Fix to prevent tip crashing in STM microscopes clears the way for progress in molecular nanotechnology

Atomically precise manufacturing will lead to a host of innovations. By building structures atom by atom, you’re able to create new, extraordinary materials. We can remove impurities and make materials stronger and more heat resistant. We can build quantum computers. It could radically lower costs and expand capabilities in medicine and other areas. For example, if we can better understand DNA at an atomic and molecular level, that will help us fine-tune and tailor health care according to patients’ needs. The possibilities are endless.

A big problem for the last 35 years is that atomic force microscopes can pick up and move atoms but they have had the tip crash into the samples which causes a lot of damage. The solution is to get a tighter feedback loop to prevent tip crashes.

The AFM tip is moving from one atom to another, across an uneven surface. It is not flat. Because of that, the distance between the sample and tip changes, as does the current between them. While the controller tries to move the tip up and down to maintain the current, it does not always respond well, nor does it regulate the tip correctly. The resulting movement of the tip is often unstable.

There is a new way to measure the local barrier height and adjust the gain on the control system that demonstrably keeps the tip out of trouble.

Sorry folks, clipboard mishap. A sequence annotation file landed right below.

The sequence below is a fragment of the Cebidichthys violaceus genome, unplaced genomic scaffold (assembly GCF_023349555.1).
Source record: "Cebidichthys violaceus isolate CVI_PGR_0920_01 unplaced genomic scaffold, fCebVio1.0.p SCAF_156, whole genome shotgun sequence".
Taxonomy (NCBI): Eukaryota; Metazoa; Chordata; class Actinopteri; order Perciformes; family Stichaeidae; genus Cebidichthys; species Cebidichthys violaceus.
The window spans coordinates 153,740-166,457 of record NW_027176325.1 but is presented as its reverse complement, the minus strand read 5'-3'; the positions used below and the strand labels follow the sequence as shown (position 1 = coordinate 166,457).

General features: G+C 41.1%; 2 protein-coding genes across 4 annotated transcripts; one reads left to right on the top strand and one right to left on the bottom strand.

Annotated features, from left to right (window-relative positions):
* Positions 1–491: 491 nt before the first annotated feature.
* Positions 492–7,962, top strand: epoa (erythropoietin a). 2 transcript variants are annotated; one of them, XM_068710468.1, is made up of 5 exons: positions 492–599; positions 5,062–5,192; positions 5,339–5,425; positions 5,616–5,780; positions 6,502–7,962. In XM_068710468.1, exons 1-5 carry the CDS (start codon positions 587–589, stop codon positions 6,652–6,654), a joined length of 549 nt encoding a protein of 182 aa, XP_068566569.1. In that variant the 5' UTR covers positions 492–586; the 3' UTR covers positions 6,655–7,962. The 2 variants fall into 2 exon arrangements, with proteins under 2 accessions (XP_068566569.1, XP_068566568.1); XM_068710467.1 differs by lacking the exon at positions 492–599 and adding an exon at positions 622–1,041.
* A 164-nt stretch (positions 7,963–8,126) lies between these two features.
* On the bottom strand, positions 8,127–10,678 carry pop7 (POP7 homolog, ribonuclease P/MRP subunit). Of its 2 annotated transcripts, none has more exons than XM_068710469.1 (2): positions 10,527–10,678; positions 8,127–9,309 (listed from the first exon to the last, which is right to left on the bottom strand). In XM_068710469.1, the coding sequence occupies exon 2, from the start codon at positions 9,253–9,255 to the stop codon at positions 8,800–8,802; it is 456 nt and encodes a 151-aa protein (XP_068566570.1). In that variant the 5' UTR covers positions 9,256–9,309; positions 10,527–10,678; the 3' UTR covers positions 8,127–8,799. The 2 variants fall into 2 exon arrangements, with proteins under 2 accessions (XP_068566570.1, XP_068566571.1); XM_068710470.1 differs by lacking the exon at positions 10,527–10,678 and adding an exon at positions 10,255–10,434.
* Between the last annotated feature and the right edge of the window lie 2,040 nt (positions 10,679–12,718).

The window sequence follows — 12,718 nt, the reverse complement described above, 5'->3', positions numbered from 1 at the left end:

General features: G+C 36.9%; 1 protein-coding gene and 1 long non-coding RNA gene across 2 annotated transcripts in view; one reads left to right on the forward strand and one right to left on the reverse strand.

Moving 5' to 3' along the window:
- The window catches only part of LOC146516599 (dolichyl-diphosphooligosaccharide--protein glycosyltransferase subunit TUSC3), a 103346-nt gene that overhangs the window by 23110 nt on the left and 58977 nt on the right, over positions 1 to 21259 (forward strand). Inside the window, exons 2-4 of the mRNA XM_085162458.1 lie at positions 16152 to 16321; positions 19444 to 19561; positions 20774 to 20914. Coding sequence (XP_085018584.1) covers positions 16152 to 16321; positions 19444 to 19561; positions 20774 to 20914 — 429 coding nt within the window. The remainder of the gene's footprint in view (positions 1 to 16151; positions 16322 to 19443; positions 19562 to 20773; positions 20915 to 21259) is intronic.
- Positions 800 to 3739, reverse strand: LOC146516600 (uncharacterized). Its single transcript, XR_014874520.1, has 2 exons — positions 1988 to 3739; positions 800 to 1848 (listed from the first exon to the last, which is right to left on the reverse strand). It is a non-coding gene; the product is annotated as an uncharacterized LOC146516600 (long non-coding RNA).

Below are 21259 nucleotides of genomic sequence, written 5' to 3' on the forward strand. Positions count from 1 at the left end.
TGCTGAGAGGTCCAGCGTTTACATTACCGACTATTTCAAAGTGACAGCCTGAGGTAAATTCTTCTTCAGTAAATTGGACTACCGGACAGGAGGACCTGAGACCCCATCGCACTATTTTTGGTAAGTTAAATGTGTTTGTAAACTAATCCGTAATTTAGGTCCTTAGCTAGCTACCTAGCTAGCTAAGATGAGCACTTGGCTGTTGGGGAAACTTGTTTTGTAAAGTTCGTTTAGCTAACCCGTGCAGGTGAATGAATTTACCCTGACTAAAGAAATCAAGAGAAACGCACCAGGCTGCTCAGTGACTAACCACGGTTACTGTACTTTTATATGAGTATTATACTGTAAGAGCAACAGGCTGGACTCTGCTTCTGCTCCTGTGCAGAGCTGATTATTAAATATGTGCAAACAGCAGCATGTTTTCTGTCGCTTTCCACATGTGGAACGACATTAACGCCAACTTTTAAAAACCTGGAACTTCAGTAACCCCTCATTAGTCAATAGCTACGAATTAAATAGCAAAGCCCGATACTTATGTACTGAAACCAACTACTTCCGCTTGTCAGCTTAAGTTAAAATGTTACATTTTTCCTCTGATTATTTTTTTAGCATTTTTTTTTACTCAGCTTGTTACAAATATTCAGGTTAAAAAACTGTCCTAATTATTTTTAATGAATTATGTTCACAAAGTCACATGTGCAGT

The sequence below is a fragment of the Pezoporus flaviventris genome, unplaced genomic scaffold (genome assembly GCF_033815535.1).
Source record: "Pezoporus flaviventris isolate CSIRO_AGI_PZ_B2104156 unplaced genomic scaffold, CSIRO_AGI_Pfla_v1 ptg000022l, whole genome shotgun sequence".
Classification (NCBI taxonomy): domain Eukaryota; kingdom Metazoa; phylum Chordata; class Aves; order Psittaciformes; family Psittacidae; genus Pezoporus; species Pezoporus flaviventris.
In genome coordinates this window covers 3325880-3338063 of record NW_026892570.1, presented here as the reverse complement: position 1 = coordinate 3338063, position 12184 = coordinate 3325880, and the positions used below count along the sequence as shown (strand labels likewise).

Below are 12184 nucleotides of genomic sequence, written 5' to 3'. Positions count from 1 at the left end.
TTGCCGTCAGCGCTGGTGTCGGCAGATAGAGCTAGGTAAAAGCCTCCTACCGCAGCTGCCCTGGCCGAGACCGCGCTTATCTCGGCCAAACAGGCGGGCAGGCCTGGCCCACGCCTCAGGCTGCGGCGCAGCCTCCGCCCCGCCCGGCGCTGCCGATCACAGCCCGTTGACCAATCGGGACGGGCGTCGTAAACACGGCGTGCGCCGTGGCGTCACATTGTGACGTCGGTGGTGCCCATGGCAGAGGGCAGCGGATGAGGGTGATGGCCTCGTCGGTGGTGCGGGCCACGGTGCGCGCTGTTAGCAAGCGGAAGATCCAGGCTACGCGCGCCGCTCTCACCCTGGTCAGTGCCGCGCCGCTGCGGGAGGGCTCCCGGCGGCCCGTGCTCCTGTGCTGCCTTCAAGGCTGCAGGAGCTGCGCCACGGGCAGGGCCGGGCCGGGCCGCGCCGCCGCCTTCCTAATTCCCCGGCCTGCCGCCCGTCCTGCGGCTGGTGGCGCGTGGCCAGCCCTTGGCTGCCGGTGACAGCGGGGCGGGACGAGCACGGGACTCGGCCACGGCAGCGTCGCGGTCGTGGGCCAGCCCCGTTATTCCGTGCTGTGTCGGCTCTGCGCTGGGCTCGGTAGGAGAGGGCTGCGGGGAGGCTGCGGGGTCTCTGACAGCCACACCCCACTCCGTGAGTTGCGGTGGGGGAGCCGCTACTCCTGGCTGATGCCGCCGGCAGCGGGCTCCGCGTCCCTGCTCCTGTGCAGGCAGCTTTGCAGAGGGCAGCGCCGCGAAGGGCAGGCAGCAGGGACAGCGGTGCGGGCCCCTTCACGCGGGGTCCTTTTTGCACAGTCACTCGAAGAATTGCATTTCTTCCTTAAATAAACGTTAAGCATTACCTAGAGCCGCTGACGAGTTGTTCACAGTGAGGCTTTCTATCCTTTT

Review of Scientific Instruments – On the effect of local barrier height in scanning tunneling microscopy: Measurement methods and control implications

A common cause of tip-sample crashes in a Scanning Tunneling Microscope (STM) operating in constant current mode is the poor performance of its feedback control system. We show that there is a direct link between the Local Barrier Height (LBH) and robustness of the feedback control loop. A method known as the “gap modulation method” was proposed in the early STM studies for estimating the LBH. We show that the obtained measurements are affected by controller parameters and propose an alternative method which we prove to produce LBH measurements independent of the controller dynamics. We use the obtained LBH estimation to continuously update the gains of a STM proportional-integral (PI) controller and show that while tuning the PI gains, the closed-loop system tolerates larger variations of LBH without experiencing instability. We report experimental results, conducted on two STM scanners, to establish the efficiency of the proposed PI tuning approach. Improved feedback stability is believed to help in avoiding the tip/sample crash in STMs.